CCS Conference: “Orientations: the anthropology of the future”

Three-day Conference, Lower College Hall / Parliament Hall, University of St Andrews, 14-16 March 2018

Daniel M. Knight (University of St Andrews) [email protected] and Rebecca Bryant (Utrecht University) [email protected]

The future has gotten short shrift in anthropology. In her landmark 1992 essay on the anthropology of time, Nancy Munn observed that in the discipline, ‘the future tends to be a displaced temporal topic, absent from its homeland in the past-present-future relation’ (p. 116). She speculates that the reason for this is anthropology’s focus on ‘long-term historical-mythic time’, which lends itself to a focus on the past. Despite a growing anthropological interest in time, often temporality becomes truncated at the relation between past and present, where the future often represents an unknown against which persons struggling to maintain stability cling to particular histories.

The future emerged as a developing field for anthropology in the 2000’s, when the ‘war on terror’ and global financial crisis and its aftershocks left many people around the world unable to anticipate the following day. Combined with developing literatures on risk and finance, as well as climate change and alternative energies, it became clear that any return of the past was directly related to the uncertain future. Moreover, the past itself seemed foreshortened by social media, which effectively telescoped the immediate future as an anticipated present. Probability, anticipation, and expectation all acquired new subjects and methods as anthropologists began to examine the frenzy of trading floors and the future of the anthropocene.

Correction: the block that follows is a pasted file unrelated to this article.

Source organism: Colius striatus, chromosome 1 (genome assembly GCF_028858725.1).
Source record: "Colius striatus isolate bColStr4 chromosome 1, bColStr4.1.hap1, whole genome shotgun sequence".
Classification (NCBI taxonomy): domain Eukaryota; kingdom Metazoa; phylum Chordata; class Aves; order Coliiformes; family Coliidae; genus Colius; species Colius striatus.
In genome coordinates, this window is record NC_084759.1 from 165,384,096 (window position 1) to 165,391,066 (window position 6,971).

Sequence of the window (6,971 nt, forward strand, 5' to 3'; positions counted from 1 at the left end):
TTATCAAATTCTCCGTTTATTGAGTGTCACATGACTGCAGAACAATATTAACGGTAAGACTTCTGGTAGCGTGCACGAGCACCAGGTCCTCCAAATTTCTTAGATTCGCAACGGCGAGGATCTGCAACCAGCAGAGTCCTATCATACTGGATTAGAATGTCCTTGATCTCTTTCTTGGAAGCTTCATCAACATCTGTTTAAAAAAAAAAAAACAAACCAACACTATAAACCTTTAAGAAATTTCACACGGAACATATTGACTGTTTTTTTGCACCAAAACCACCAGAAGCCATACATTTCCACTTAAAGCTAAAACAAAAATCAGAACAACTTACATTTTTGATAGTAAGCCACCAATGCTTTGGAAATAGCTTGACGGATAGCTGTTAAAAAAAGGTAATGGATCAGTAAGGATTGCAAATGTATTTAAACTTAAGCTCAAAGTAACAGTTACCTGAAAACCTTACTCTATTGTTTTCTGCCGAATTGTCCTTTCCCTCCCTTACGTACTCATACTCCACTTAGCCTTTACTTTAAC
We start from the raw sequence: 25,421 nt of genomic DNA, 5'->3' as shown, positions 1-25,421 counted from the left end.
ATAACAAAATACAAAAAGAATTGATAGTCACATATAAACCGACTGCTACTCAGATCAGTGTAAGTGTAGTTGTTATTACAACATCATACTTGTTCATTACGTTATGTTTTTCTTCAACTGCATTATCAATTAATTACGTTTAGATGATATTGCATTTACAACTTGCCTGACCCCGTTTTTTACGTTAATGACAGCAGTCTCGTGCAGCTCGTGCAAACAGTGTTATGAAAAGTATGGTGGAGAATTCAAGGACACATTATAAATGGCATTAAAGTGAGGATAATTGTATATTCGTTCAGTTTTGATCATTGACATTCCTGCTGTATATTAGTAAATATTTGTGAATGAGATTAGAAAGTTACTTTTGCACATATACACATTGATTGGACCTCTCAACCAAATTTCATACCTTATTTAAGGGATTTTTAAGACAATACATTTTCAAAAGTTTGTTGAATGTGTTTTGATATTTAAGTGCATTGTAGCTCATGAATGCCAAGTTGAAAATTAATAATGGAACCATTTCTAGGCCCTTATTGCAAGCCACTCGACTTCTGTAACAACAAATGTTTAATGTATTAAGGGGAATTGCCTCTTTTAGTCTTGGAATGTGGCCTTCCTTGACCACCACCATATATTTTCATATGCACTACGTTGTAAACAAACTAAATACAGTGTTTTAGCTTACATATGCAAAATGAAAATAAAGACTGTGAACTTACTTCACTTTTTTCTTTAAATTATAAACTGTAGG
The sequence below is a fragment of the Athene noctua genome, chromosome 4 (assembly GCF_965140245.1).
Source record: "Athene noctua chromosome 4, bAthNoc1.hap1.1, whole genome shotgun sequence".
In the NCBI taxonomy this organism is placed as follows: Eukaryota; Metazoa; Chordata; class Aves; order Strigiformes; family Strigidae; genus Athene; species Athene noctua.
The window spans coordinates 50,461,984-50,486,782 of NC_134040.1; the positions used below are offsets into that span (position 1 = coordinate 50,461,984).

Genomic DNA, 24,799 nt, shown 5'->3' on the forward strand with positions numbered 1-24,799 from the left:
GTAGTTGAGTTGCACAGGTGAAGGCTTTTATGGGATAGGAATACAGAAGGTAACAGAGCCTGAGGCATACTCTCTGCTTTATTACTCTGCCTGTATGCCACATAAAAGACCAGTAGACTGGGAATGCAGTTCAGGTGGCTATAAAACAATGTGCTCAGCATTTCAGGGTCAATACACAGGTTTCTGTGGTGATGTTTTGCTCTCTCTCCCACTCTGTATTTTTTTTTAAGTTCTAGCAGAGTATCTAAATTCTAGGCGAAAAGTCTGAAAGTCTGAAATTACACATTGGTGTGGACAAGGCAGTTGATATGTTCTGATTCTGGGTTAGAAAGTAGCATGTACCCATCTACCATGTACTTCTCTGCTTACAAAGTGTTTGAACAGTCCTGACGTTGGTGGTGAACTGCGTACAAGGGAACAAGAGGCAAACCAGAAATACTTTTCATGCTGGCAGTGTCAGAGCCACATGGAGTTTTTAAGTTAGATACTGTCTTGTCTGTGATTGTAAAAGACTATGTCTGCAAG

In outlining the study of the future as a newly emerging field for anthropology, this conference invites ethnographic interrogation of precarious futures that reshape historical and temporal consciousness; including but not limited to financial crisis, large-scale displacement, climate change, romantic relationships, off-planetary exploration, and scenario planning. What assumptions have previously led to a blindness to the future and what changes about anthropology’s method and scope when we incorporate the future more centrally into the past-present-future relation?

The conference is organised around what we call ‘orientations’. While orientations (potentiality, speculation, destiny, expectation, anticipation, hope and their opposites, apathy, exhaustion, resignation) entail planning for and imagining the future, they also often entail the collapse of those efforts. Contributors will speak to particular orientation(s) to examine both the temporal dynamism and potential temporal stasis of charting new individual and collective futures.

CENTRE FOR COSMOPOLITAN STUDIES LECTURE (Wednesday 14 March, 5pm, Parliament Hall)

Professor Rebecca Bryant (Utrecht University)

Title: Post-Conflict Futures: Temporal orientations after catastrophe


What does it mean to “move on” after conflict? Why do we wish to “put the past behind” us? And how does moving on relate to our conceptualisation of “peacetime” as opposed to “wartime”? Indeed, many of the words and concepts that we use to speak of war and peace have temporal connotations, suggesting that we experience conflict and its resolution as a shift or alteration in time. Given this, why has so much of the social science literature on conflict focused on history, memory, and the past, rather than on temporality and orientations to the future?

This paper will sketch some of the ways in which an attention to future orientations gives us insight into the experience of conflict. In particular, we will look at forms of anticipation and expectation in relation to violent conflict and its cessation, illustrating why, in Thomas Hobbes’ observation, a time of war is like the weather: something that persists as long as a storm threatens. We will then examine the crises defined by anxiety and uncertainty in relation to the future that accompany and define attempts to transition from a conflict present to a post-conflict future. My ethnography will focus primarily on the unresolved Cyprus conflict, but I will draw on other regional examples to show how, for instance, the everyday geopolitics (Jansen 2009) of conflict resolution may be experienced as a temporal crisis. I will conclude with some suggestions for how greater attention to temporal trajectories can help us also in thinking about unresolved conflict presents.

LADISLAV HOLY MEMORIAL LECTURE (Thursday 15 March, Lower College Hall)

Professor David Valentine (University of Minnesota)

Title: Futurities: Ethnography in the register of surprise